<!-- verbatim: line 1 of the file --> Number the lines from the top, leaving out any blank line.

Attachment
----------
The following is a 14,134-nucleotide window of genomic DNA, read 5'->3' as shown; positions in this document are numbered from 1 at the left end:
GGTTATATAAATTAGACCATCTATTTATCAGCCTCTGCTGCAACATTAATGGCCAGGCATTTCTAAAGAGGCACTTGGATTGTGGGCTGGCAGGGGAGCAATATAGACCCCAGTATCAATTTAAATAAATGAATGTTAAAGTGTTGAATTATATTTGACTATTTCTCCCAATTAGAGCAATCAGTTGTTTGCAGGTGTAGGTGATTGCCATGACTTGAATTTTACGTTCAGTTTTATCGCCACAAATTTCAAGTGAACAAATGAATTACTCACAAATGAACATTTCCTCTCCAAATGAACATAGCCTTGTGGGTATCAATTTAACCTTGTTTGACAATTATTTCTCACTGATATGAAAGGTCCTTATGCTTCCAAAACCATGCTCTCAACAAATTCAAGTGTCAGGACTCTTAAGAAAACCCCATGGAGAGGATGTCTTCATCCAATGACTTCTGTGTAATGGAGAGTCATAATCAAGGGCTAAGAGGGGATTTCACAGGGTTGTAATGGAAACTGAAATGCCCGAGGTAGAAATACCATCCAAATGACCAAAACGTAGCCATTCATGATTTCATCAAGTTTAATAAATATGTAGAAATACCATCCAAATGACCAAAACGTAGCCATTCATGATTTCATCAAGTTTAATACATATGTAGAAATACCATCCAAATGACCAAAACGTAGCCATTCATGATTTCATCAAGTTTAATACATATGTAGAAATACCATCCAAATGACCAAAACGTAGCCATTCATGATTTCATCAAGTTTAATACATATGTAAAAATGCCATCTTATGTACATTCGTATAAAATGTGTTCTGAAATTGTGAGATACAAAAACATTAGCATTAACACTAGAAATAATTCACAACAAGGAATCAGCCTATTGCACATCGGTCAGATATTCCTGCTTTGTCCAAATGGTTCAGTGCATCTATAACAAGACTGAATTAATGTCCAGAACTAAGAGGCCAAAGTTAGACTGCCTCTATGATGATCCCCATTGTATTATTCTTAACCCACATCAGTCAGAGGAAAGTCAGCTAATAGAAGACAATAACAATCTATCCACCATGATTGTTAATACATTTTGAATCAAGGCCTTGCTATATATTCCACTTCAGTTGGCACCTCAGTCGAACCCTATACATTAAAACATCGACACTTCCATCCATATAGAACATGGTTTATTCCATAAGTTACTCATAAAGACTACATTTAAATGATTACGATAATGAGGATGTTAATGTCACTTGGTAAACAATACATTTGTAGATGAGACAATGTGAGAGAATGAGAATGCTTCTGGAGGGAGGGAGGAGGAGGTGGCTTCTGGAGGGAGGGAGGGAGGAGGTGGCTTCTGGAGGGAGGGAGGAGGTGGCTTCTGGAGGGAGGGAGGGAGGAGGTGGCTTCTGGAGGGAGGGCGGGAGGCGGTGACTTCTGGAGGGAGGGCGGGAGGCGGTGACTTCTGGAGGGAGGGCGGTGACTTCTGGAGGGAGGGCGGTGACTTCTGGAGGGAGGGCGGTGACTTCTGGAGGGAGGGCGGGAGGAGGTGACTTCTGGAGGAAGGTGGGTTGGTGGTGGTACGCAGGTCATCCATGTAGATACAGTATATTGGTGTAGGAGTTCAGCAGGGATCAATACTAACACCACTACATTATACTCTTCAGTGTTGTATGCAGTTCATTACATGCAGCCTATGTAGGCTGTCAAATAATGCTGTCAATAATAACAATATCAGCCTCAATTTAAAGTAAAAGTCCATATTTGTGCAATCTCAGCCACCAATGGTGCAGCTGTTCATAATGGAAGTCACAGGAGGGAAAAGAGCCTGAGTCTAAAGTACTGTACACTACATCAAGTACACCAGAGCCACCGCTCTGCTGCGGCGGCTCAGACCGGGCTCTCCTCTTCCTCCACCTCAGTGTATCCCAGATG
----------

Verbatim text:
The following is a 14,134-nucleotide window of genomic DNA, read 5'->3' as shown; positions in this document are numbered from 1 at the left end: